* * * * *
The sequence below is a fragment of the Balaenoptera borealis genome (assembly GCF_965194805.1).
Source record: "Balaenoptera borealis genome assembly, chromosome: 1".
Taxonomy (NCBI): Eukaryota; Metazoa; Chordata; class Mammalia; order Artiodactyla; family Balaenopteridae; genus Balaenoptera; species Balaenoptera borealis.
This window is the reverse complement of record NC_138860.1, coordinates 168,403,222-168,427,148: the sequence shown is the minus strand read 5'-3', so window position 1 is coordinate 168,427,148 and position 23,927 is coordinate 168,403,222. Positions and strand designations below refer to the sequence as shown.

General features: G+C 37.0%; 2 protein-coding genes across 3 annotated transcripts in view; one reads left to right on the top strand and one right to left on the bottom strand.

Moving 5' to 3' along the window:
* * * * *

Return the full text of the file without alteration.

The sequence below is a fragment of the Balaenoptera borealis genome (assembly GCF_965194805.1).
Source record: "Balaenoptera borealis genome assembly, chromosome: 1".
Taxonomy (NCBI): Eukaryota; Metazoa; Chordata; class Mammalia; order Artiodactyla; family Balaenopteridae; genus Balaenoptera; species Balaenoptera borealis.
This window is the reverse complement of record NC_138860.1, coordinates 168,403,222-168,427,148: the sequence shown is the minus strand read 5'-3', so window position 1 is coordinate 168,427,148 and position 23,927 is coordinate 168,403,222. Positions and strand designations below refer to the sequence as shown.

General features: G+C 37.0%; 2 protein-coding genes across 3 annotated transcripts in view; one reads left to right on the top strand and one right to left on the bottom strand.

Moving 5' to 3' along the window: